Post-Election Funnybook Roundup: Who Killed Cock(y) Robin? I Killed Cock(y) Robin. : Monkey See So your guy didn't win the big election, bunky? Hey, at least your vote didn't kill a boy wonder.
NPR logo Post-Election Funnybook Roundup: Who Killed Cock(y) Robin? I Killed Cock(y) Robin.

Post-Election Funnybook Roundup: Who Killed Cock(y) Robin? I Killed Cock(y) Robin.

'A Death In the Family': Your trusty comics blogger? He's responsible for this outrage. DC Comics hide caption

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DC Comics

Now that the last balloons have dropped, we as a nation can take comfort in the knowledge that, one again, millions of us exercised our right to vote and so set in motion the peaceful transfer of power that is the hallmark of this, our American democracy.

And let me note one other thing: That this latest round of quadrennial participation in the Grand Experiment resulted in not even a single masked, pixie-booted young crimefighter getting beaten to a bloody pulp with a crowbar.

And then blown up.

By an evil clown.

Just moments after he'd been reunited with his long-lost mother.

All worth noting, because that's pretty much exactly what happened the first time I ever voted, just over 20 years ago. My vote — and those of my like-minded fellows — killed Robin, the Boy Wonder.

And we'd do it again.

After the jump: The day a surprisingly tiny number of geeks (and a 900 number) accomplished what even Gotham's greatest villains never dared to dream.

Granted, it was a telephone vote. And to clarify, we didn't off the original Robin, aka Dick Grayson — the laughing, punning, "Holy-Priceless-Collection-of-Etruscan-Snoods-Batman!" Boy Wonder.

No, this was his replacement, Jason Todd. (The original Robin had flown the nest years prior, adopting the hero codename Nightwing.)

And in our defense, Jason was kind of a punk. Cocky, insolent, hot-headed, impulsive, resentful.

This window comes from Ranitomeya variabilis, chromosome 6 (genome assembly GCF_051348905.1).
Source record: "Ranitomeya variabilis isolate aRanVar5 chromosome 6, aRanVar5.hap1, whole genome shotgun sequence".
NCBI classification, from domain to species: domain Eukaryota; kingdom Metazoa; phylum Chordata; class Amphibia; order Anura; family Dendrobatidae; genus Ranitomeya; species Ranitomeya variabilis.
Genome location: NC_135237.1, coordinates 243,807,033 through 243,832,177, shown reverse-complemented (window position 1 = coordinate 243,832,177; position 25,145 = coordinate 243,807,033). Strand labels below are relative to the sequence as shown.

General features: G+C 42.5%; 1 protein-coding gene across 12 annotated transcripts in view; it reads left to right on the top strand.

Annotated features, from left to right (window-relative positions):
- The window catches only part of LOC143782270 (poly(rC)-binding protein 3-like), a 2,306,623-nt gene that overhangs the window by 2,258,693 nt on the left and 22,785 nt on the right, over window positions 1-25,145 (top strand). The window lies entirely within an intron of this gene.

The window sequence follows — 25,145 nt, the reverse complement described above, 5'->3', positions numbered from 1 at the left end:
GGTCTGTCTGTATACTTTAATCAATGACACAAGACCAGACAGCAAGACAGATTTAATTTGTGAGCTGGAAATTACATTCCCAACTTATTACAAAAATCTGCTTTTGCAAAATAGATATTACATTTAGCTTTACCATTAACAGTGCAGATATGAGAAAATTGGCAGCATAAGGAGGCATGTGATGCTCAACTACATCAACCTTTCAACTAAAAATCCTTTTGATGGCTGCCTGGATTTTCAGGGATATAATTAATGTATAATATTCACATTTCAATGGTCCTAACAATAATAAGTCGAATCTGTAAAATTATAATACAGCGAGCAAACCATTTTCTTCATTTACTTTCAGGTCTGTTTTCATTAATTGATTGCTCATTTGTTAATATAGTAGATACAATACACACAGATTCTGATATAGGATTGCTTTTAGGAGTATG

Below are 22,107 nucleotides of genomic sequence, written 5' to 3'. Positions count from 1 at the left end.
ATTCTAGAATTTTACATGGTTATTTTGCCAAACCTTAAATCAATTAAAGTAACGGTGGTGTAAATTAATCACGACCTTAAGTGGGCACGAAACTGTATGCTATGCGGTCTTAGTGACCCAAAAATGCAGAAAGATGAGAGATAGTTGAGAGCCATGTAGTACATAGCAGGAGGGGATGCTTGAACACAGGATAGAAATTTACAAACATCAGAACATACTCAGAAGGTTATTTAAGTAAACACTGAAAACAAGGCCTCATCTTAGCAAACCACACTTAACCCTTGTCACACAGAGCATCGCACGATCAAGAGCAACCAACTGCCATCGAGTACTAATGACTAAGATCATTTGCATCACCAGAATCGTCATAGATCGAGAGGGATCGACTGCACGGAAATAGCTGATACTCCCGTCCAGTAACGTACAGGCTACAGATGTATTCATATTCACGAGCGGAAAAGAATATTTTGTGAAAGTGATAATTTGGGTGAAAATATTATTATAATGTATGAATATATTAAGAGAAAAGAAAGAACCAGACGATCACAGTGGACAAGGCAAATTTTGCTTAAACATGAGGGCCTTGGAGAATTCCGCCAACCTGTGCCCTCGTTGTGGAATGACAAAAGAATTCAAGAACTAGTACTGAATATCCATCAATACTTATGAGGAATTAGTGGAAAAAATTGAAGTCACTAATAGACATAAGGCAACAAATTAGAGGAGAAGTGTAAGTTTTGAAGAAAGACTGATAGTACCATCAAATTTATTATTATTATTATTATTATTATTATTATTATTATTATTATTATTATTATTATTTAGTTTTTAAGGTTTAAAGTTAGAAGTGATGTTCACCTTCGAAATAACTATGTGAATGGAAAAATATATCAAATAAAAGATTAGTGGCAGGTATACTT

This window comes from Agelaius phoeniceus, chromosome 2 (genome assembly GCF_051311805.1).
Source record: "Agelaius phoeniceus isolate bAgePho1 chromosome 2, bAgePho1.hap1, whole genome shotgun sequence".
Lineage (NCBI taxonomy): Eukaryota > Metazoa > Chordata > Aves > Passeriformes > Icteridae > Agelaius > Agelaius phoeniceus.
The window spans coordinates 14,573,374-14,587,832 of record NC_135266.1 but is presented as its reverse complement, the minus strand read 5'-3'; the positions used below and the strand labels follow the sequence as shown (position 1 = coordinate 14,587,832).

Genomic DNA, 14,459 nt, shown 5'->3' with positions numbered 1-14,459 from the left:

So when DC Comics gave us the chance to off the li'l jerk, we leapt at it.

The time: September 1988. The issue: Batman 427, in which young Jason Todd travels to Ethiopia (never mind) and finds his mother, an aid worker. Jason reveals his identity to Mom, whereupon she turns him over to the Joker, who, as it happens, is hanging around Addis Abbaba in khaki shorts and a pith helmet. (Seriously: never mind).

Turns out the Joker's in cahoots with mom, who's embezzling medical supplies (NEVER MIND!). The Joker beats young Jason with a crowbar — off-panel, sorta — and blows up a warehouse, with Jason and Mom still inside.

End of issue; to be continued.

And that's when we saw the announcement: "Robin will die because the Joker wants revenge. But you can prevent it with a telephone call."

Editors had prepared two different versions of the next issue, Batman 428. In one, Robin survived the blast. In the other, not so much.

For a 36 hour period — from 9:00 am on September 15, 1988 to 8:00 pm on Sept. 16,1988, in point of fact — fans could call to register their vote, at the low low price of 50 cents per call.

I was one such fan. One out of a number that still strikes me as bafflingly small — just over 10,000 votes in all.

Note: Among comics readers, avowing that you participated in the Jason Todd Death Vote is akin to being of a certain age and swearing you were at Woodstock. Nevertheless, I do so hereby avow. I'm prepared to swear to it on a stack of 'Mazing Mans.

The verdict:

Jason lives! — 5,271 votes.

Jason Todd becomes Jason, Tod — 5,343 votes. Abyssinia, Boy Blunder.

Yep, it was 72 freakin' votes that did Robin 2.0 in.

And so it was that in Batman 428, the Darknight Detective found Jason Todd's lifeless form (the presence of a body being universal comic book shorthand for Not Only Merely Dead, But Really Most Sincerely Dead.)

The book, and the Batman, soldiered on. In the next issue, the Joker became ... Iran's ambassador to the UN.

No kidding. Took to wearing a gutrah and everything and LOOK, I'M REALLY SERIOUS ABOUT THE WHOLE 'NEVER MIND' THING.

Batman eventually found yet another Robin — the much cooler, much less make-ya-wanna-throttle-him Tim Drake. (Recently, Bruce Wayne actually adopted Tim Drake — none of that "youthful ward" jazz anymore.)

And Jason Todd, in a bold and refreshing break from longstanding comic book tradition, managed to actually stay dead for almost two decades straight.

Then, um, he got better.

Never. Mind.